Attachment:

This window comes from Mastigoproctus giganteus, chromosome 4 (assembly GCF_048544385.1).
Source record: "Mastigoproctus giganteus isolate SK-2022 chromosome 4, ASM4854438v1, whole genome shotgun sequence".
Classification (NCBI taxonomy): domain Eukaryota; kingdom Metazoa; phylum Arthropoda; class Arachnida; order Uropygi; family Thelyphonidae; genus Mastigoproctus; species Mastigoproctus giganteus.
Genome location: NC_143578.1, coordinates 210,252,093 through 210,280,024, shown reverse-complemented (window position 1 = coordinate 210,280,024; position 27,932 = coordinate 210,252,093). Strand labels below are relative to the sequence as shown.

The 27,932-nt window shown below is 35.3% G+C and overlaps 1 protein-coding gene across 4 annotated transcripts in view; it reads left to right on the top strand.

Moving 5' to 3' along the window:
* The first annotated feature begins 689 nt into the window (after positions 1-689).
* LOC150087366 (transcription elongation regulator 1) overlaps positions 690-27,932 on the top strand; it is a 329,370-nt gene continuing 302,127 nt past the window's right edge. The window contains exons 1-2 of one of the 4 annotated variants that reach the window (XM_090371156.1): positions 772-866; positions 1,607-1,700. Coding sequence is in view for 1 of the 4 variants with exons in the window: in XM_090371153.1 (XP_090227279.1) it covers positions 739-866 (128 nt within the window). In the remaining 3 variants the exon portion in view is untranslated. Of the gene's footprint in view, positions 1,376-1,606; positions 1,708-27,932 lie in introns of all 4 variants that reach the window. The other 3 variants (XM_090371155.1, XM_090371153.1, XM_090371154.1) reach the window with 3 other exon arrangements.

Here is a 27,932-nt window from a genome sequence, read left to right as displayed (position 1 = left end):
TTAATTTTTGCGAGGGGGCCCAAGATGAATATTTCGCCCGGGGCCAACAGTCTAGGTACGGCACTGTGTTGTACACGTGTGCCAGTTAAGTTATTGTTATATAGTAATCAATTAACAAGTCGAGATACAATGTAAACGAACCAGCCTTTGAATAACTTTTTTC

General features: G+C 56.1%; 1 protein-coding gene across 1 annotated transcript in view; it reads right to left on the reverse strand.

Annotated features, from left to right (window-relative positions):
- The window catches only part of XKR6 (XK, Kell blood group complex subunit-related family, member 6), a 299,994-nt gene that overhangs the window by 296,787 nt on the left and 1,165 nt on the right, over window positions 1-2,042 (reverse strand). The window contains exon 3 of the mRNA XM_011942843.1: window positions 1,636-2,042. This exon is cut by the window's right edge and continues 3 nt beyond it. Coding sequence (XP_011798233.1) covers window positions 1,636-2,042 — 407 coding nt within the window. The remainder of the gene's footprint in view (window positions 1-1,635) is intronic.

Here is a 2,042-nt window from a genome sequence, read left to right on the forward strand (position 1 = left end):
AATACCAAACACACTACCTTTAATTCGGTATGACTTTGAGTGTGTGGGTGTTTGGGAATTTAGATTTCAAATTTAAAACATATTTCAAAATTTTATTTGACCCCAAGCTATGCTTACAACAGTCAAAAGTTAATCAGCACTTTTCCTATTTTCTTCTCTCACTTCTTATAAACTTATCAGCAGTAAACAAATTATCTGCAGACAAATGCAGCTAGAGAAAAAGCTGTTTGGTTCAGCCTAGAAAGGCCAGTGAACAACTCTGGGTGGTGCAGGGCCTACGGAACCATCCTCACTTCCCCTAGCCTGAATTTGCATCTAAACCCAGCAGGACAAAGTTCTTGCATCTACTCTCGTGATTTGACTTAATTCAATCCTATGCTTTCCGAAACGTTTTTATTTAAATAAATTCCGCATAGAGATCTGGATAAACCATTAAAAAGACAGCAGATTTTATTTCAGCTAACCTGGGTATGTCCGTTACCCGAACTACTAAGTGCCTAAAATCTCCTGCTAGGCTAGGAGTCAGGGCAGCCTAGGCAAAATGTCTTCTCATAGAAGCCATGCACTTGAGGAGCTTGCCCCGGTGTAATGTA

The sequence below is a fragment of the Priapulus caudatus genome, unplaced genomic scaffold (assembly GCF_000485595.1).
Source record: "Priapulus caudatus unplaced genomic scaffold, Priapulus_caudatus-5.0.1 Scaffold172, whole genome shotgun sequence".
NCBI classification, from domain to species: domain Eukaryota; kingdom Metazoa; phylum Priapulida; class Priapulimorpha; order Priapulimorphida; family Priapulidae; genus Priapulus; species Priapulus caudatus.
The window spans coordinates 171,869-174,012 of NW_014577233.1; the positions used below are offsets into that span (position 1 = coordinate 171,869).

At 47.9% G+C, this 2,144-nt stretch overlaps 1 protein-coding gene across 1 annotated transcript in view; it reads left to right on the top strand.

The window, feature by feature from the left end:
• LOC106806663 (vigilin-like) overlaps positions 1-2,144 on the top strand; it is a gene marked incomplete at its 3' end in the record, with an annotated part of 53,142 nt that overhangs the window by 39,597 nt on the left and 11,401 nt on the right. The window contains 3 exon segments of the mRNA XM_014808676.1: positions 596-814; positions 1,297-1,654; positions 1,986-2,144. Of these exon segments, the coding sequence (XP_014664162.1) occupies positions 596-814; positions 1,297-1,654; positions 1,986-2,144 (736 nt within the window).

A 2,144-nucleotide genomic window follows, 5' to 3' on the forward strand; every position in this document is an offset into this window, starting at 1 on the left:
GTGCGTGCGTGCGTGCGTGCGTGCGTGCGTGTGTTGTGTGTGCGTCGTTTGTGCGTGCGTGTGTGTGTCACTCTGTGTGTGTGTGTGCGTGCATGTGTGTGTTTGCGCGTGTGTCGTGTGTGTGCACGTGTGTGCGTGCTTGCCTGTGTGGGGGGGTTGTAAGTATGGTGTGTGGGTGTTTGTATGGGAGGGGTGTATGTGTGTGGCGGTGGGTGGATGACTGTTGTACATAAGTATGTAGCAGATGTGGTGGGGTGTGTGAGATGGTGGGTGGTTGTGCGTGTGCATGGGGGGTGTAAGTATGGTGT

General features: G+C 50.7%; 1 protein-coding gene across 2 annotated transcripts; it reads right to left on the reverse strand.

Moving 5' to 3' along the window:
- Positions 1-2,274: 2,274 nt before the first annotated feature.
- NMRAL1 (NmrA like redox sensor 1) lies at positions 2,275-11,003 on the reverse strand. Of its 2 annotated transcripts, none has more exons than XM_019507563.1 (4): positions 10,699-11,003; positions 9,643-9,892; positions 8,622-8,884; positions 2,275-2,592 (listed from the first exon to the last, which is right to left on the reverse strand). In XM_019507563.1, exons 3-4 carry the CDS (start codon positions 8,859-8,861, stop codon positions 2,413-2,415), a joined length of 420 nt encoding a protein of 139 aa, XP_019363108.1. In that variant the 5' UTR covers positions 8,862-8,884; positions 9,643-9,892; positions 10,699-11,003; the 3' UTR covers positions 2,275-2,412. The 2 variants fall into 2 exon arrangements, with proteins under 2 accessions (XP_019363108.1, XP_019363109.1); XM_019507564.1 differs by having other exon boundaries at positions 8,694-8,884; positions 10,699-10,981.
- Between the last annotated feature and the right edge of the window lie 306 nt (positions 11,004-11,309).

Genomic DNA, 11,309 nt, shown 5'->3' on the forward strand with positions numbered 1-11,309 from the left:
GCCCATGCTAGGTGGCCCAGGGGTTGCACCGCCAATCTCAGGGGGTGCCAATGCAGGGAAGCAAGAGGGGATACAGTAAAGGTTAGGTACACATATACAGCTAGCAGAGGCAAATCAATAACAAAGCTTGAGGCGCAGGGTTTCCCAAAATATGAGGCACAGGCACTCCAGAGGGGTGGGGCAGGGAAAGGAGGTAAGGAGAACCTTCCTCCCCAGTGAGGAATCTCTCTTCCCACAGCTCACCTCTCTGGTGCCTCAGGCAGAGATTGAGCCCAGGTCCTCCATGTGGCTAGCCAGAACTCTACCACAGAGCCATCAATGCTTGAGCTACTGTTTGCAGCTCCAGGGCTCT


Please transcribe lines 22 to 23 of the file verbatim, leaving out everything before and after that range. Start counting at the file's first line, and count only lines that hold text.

• LOC106806663 (vigilin-like) overlaps positions 1-2,144 on the top strand; it is a gene marked incomplete at its 3' end in the record, with an annotated part of 53,142 nt that overhangs the window by 39,597 nt on the left and 11,401 nt on the right. The window contains 3 exon segments of the mRNA XM_014808676.1: positions 596-814; positions 1,297-1,654; positions 1,986-2,144. Of these exon segments, the coding sequence (XP_014664162.1) occupies positions 596-814; positions 1,297-1,654; positions 1,986-2,144 (736 nt within the window).

A 2,144-nucleotide genomic window follows, 5' to 3' on the forward strand; every position in this document is an offset into this window, starting at 1 on the left: